The Indian telecom sector is on a new growth trajectory. Data consumption is at its peak and is growing further. Concerted efforts have been made to develop a robust telecom infrastructure both at the industry and policy levels. The most noteworthy development has been the introduction of the National Digital Communications Policy (NDCP) 2018, which amongst many other things, called for enhancing the role of infrastructure providers (IP-1s) by allowing them to share active infrastructure with telecom service providers. With the right regulatory and policy impetus, active equipment sharing can prove to be a veritable game changer for the industry. At’s recent conference on Telecom Infrastructure in India, U.K. Srivastava, Principal Advisor, Telecom Regulatory Authority of India (TRAI), talked about the resolved and unresolved challenges related to active infrastructure sharing, as well as the need for a conducive regulatory environment to promote such sharing in India. Excerpts…

We are at an inflection point as far as the telecom industry is concerned. As per the latest data released by TRAI, every user downloads over 9 GB data per month. The overall data usage in the country, at present, is in excess of 5 EBs per month. This exhibits Indian consumers’ tremendous appetite for data and the country’s swift journey towards a digital future. However, most of this data download and consumption is happening over cellular technologies. We have very little penetration of fixed broadband in the country. To catapult the telecom industry onto a higher growth trajectory, we will have to work towards ensuring fresh investments in the sector. For these investments to become a reality, we will need to enhance the role of infrastructure providers.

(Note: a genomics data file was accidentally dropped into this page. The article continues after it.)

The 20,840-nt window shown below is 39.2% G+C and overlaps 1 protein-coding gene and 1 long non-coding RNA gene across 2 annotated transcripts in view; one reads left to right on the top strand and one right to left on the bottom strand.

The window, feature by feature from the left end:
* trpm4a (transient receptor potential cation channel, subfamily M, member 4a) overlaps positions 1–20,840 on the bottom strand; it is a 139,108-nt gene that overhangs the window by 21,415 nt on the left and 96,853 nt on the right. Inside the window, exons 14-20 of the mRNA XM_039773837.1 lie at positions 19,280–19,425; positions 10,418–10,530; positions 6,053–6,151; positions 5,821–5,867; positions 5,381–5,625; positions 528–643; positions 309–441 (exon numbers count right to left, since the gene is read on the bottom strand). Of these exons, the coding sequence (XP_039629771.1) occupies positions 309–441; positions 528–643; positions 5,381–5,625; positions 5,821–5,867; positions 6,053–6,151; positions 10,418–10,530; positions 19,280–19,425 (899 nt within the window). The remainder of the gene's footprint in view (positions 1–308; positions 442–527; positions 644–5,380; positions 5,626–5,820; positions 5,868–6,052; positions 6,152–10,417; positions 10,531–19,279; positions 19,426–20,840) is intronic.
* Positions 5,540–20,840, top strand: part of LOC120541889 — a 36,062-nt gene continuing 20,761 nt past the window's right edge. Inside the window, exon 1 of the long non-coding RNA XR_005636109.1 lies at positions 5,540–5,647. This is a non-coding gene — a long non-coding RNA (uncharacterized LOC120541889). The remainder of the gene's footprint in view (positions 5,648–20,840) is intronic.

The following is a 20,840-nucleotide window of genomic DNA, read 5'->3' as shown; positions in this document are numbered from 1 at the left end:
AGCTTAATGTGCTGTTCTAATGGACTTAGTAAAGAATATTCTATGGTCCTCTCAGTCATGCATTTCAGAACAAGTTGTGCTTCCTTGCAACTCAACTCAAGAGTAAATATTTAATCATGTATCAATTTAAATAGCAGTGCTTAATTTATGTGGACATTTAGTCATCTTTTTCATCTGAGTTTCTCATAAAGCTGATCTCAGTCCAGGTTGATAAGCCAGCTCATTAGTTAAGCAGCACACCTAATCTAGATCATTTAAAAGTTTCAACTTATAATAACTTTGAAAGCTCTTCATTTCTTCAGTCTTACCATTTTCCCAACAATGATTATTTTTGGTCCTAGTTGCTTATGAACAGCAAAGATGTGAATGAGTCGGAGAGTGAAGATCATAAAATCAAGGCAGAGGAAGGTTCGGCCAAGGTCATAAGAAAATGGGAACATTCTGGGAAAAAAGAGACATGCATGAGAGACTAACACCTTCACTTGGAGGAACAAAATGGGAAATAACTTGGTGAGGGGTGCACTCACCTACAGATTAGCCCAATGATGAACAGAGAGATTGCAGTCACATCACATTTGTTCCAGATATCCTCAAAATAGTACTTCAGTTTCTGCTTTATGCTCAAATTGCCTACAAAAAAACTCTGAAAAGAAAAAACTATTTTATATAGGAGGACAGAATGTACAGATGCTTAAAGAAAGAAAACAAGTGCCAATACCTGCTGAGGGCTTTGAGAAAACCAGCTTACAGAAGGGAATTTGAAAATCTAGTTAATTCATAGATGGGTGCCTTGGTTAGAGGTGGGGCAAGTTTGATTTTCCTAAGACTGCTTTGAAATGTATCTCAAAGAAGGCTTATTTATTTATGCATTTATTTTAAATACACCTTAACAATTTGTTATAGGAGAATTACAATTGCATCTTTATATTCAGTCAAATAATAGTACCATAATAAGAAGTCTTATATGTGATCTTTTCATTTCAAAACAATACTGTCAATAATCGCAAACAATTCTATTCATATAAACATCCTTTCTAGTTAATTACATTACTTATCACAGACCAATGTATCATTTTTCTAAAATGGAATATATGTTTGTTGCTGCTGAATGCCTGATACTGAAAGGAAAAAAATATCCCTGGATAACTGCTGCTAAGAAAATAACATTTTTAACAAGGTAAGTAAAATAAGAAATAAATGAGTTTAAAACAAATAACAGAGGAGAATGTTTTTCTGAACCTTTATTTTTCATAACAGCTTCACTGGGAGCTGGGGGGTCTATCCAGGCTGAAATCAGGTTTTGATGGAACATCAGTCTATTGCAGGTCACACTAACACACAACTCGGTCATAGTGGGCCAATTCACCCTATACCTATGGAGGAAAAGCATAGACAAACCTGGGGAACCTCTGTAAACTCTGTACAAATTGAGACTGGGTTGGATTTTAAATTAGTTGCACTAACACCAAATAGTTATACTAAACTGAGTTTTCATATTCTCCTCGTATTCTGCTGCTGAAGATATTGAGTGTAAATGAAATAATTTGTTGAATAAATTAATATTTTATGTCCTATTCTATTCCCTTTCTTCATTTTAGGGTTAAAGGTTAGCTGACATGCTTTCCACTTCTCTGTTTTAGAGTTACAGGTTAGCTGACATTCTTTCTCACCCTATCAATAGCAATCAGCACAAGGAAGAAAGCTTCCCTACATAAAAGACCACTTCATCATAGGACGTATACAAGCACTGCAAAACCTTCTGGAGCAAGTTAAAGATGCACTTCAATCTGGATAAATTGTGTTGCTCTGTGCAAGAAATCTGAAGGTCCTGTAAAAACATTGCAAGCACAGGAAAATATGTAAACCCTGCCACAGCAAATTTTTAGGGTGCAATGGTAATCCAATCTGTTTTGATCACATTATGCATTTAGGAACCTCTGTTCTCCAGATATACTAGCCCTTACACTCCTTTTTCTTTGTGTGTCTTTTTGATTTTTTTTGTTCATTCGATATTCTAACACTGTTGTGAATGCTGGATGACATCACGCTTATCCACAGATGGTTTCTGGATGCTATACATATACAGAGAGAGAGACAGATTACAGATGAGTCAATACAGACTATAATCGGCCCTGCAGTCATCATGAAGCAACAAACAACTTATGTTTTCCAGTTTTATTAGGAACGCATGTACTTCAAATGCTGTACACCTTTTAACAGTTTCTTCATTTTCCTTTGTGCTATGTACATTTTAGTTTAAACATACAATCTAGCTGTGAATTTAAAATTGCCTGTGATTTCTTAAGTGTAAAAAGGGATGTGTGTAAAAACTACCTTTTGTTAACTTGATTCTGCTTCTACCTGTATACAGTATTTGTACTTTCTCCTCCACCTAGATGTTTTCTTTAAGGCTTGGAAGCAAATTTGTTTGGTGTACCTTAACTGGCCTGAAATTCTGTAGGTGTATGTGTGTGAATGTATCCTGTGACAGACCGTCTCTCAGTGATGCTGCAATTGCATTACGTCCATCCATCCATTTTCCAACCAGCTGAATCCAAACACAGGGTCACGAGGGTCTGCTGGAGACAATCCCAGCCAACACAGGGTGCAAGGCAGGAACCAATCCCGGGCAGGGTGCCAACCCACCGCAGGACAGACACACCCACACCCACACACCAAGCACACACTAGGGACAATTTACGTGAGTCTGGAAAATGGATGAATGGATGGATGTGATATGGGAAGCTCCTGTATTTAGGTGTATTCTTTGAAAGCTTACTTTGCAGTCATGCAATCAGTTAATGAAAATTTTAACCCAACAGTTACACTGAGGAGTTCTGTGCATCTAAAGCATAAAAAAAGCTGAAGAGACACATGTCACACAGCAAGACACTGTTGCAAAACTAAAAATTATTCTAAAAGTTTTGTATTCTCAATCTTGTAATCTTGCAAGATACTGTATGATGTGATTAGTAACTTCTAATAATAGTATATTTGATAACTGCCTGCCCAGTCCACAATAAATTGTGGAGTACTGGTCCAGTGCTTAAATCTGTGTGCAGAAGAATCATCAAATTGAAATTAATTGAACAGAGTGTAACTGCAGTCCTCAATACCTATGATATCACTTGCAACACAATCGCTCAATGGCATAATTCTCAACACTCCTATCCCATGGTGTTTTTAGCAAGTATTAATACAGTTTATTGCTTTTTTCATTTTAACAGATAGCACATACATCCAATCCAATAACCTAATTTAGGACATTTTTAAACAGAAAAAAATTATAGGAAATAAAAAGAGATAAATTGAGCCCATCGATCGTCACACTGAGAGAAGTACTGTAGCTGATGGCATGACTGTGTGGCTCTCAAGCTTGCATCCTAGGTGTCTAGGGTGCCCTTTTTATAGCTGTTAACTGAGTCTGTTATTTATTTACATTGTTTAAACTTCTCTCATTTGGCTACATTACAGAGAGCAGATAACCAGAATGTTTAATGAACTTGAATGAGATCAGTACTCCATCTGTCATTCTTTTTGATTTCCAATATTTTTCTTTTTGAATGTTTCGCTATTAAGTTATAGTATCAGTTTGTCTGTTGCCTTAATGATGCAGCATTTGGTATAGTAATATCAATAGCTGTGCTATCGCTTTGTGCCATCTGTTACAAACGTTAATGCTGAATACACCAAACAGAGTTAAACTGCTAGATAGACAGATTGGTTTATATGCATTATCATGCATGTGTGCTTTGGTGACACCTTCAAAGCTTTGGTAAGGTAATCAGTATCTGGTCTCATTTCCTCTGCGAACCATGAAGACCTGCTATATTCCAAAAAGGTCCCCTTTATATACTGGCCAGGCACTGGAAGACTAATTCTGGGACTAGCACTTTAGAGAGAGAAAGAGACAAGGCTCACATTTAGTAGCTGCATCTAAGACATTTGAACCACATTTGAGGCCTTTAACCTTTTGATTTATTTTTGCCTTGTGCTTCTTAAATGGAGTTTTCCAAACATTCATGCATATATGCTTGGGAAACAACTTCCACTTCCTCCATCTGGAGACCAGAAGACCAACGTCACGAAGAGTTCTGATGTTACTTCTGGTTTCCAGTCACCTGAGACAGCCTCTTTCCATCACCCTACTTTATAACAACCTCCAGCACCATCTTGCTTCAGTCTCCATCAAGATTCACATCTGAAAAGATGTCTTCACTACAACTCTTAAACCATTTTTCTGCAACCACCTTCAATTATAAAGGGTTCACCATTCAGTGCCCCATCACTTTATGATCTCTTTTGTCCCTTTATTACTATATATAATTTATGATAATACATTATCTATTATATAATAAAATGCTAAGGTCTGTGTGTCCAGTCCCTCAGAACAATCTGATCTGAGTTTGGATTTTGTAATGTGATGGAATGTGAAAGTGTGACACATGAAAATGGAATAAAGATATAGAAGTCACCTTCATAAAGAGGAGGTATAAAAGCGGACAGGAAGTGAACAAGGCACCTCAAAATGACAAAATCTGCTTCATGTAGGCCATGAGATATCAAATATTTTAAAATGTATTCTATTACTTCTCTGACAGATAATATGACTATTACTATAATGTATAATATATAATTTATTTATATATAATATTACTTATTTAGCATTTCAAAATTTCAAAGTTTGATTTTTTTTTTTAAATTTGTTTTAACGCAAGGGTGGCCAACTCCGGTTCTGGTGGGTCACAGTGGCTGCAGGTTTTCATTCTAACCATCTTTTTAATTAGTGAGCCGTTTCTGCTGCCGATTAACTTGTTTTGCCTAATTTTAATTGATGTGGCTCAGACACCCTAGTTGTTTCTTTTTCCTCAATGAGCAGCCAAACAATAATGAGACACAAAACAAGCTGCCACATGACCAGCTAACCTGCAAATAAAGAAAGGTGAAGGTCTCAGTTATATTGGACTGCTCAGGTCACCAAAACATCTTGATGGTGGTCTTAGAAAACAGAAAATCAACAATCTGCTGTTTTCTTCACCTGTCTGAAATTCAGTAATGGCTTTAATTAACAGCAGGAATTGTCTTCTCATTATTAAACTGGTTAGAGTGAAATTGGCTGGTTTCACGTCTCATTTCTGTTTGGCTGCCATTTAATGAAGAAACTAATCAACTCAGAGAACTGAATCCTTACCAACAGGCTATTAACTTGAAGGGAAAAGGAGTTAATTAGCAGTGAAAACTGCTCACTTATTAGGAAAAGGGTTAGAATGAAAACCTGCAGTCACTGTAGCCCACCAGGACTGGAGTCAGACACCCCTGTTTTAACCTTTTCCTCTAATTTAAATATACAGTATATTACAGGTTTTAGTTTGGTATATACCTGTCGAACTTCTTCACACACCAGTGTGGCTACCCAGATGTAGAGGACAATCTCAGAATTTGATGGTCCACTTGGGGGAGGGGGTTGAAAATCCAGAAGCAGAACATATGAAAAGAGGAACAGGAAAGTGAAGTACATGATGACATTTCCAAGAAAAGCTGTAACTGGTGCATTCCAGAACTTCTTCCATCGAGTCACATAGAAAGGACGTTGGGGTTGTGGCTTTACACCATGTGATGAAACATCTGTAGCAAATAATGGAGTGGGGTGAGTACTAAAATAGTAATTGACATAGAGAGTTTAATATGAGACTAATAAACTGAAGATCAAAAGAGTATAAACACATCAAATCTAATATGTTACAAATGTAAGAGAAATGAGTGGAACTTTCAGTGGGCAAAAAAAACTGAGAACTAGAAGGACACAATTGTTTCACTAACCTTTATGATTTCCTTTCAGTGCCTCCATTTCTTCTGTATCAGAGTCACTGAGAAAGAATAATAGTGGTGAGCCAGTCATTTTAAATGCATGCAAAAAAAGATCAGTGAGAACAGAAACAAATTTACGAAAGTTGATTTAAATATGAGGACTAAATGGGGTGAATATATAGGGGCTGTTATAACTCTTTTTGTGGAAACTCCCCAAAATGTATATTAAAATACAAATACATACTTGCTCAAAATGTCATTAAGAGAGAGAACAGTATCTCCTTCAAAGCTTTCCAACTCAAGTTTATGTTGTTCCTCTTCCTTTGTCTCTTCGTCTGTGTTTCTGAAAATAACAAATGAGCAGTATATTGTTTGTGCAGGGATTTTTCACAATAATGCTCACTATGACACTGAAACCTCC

Conducive regulatory environment

TRAI had a big role to play, by way of recommendations, in the formulation of NDCP 2018. Generally, when policies are formulated, the regulator does not make recommendations directly. But this time round, the government requested TRAI to do so, and we carried out a consultation process and gave our recommendations based on stakeholders’ comments.

A key objective under the new policy that directly concerns the infrastructure sector is to encourage and facilitate the sharing of active infrastructure by enhancing the scope of IP-1s, and promoting and incentivising the deployment of common, shareable active and passive infrastructure.

While the government has not yet sought any recommendations from TRAI on the sharing of active infrastructure, we are vigorously working on the subject since it is a part of NDCP 2018. We have had meaningful consultations with the industry around the subject, and the general consensus is that active infrastructure sharing should be permitted.

Here, it is important to take a step back, go into the past, and understand how infrastructure providers came into existence and how, at some point in time, they were stopped from creating active infrastructure. Initially, there were two categories of infrastructure providers – IP-1 and IP-2 – under which infrastructure providers were registered/licensed. IP-1s and IP-2s were created in 2000, prior to which the entire infrastructure was created by service providers themselves.

So, when these two categories of infrastructure providers were introduced, they were subject to a certain set of terms and conditions. IP-1s were permitted to establish and maintain assets such as dark fibre, right of way (RoW), duct space and tower for the purpose of granting the same on lease/ rent/sale basis to licensees of telecom services on mutually agreed terms and conditions. It was said that companies will share infrastructure assets with all the other providers on a non-discriminatory basis. There have been instances where some organisations had taken IP-1 registrations but had refused to share the infrastructure and the regulator had to intervene.

IP-1s were strictly told not to get involved in the sharing of active infrastructure. Meanwhile, IP-2s were supposed to create active infrastructure for interconnection and only for telecom service providers. They were prohibited from connecting with customers directly.